Mimesis of the Messiah, because it is an imitative relationship with someone outside of mimetic rivalry, begins to distort the relation into something more than the creation of mere formal likeness. It becomes what Toynbee calls Transfiguration (see section 4 below). A mimetic relationship with the Messiah begins to transform us totally in the way that imitation of social forms cannot. James Alison calls this of the utter gratuity of the resurrection. Jesus is resurrected as someone who is totally beyond the systems of rivalry which ordinarily constitute us. He returns to his disciples without resentment, without a victimhood with which he may berate them. This being-beyond-rivalry is the kind of being we are being given when we imitate the Messiah. The relationship is turned around from one in which we are somehow in control of what we imitate to one in which we are transformed by one who is beyond ordinary mimetic relationships. This begins to suggest the impoverished nature of the mimetic relationship and that the only desirable kind of mimesis is that of the Messiah, which distorts the relation's ordinary dynamics. It is this which the Quakers quoted in the first section understood well:

“We do not want you to copy or imitate us. We want to be like a ship that has crossed the ocean, leaving a wake of foam, which soon fades away. We want you to follow the Spirit, which we have sought to follow, but which must be sought anew in every generation.” - First generation Quakers a Balby, York, late 17th Century1
It is only through an immediate and personal relationship with the Messiah that any group can become anything worth imitating. In as much as they are worth imitating, they will continually point to their relationship with the Messiah as the source of that imitability and the only possibility of its proliferation. Because they are caught up in imitation of one who is beyond rivalry and so are being given a non-rivalrous identity which appears as something potent amongst relations which necessarily descend into rivalry and violence. This same non-rivalry means that a group may be something different to the dominant society without gaining its identity through being against it. There is a nonchalance in their posture. This nonchalance does not suggest a lack of care, a lack of concern that the powers in rebellion be brought into justice, peace and joy. This nonchalance is that of the servant Messiah in John chapter 13, who took up the towel, the mark of a slave, to wash his disciple's feet because he knew 'he had come from God and was going to God'. Peter protests:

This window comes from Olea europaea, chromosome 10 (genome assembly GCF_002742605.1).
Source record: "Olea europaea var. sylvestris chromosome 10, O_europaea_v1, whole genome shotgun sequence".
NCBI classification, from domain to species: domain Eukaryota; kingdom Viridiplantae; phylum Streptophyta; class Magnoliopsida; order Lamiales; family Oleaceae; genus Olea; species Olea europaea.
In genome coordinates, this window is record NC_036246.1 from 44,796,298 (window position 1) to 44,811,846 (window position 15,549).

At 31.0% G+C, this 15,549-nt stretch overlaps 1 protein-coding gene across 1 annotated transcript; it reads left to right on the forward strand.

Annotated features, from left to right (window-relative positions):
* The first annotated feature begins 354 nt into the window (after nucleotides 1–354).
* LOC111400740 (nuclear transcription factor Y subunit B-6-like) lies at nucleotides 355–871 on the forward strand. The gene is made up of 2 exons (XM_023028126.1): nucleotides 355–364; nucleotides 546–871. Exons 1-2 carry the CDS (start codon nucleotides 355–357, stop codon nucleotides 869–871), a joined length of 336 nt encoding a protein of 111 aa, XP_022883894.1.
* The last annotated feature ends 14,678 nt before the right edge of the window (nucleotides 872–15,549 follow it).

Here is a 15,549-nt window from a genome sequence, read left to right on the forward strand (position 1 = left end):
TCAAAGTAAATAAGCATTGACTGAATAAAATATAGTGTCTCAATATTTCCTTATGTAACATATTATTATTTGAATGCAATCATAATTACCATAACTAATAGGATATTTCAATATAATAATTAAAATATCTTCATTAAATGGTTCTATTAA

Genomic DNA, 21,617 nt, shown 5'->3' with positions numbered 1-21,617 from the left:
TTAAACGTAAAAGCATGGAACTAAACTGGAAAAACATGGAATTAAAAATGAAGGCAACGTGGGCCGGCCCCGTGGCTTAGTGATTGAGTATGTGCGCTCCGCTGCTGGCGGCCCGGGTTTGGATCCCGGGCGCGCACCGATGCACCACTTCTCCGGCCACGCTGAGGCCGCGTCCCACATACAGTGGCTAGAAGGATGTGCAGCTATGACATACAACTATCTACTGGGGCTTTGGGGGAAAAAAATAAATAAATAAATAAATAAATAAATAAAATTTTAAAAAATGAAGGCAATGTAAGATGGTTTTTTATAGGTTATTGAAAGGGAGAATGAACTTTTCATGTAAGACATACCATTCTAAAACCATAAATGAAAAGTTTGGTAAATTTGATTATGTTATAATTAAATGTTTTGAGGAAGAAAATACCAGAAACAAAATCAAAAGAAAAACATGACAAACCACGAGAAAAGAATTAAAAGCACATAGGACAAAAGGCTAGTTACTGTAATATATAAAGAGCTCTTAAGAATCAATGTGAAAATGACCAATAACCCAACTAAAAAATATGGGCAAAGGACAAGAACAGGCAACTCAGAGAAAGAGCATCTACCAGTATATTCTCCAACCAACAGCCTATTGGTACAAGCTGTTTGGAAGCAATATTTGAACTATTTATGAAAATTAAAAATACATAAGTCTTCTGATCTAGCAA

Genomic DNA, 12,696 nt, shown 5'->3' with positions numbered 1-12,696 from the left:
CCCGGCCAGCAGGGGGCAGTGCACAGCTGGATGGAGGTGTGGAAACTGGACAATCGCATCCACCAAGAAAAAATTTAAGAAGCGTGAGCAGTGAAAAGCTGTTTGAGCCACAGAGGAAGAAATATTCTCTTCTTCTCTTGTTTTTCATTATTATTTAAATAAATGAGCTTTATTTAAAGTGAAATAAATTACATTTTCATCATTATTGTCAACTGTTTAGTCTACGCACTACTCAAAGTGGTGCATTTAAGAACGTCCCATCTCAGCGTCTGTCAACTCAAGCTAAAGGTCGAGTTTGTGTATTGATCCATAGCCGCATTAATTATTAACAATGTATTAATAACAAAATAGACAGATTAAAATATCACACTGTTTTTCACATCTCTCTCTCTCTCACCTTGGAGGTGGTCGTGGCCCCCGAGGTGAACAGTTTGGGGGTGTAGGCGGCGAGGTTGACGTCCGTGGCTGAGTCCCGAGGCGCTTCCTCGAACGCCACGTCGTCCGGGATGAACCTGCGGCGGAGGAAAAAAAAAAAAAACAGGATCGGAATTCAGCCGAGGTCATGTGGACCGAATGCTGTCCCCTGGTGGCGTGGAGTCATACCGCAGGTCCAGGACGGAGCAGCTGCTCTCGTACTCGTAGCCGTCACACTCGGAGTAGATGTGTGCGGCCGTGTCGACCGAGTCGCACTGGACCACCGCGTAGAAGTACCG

‘You will never wash my feet.’ Jesus answered, ‘Unless I wash you, you have no share with me.’
Jesus was able to be a scandalous other because he knew 'he had come from God and was going to God'. Through his non-rivalrous practice, Jesus brings his disciples into that same relation: ‘Unless I wash you, you have no share with me.’ Unless you are not scandalised by the fact that I am driven by a Spirit which not that of any which drives this world, you cannot yourself enter into the Spirit which will move you into non-rivalrous self-giving love.

'Sects', while all too often driven by a spirit which is against the dominant society, have often displayed a practice which is unconcerned by what is happening around them. The Amish, for example, are now becoming the paradigmatic of the life of care which we must all begin to move in (Casaubon's Book: Production, Consumption and Amish Economics). They have become so not be desiring it but by simply getting along in a life driven by a care for Creation which they have learned from the Creator and from the Messiah who said "Love your neighbour as yourself". As Wendell Berry says:
"I do not think that we can make sense of Amish farming until we see it, until we become willing to see it, as belonging essentially to the Amish practice of Christianity, which instructs that one's neighbours are to be loved as oneself. To farmers who give priority to the maintenance of their community, the economy of scale (that is, the economy of large scale, of "growth") can make no sense, for it requires the ruination and displacement of neighbours." - Wendell Berry10

The mimesis of a Messiah who is beyond rivalry frees us from being against and allows us to embody a reality which is quite different and yet gratuitously rather than resentfully so.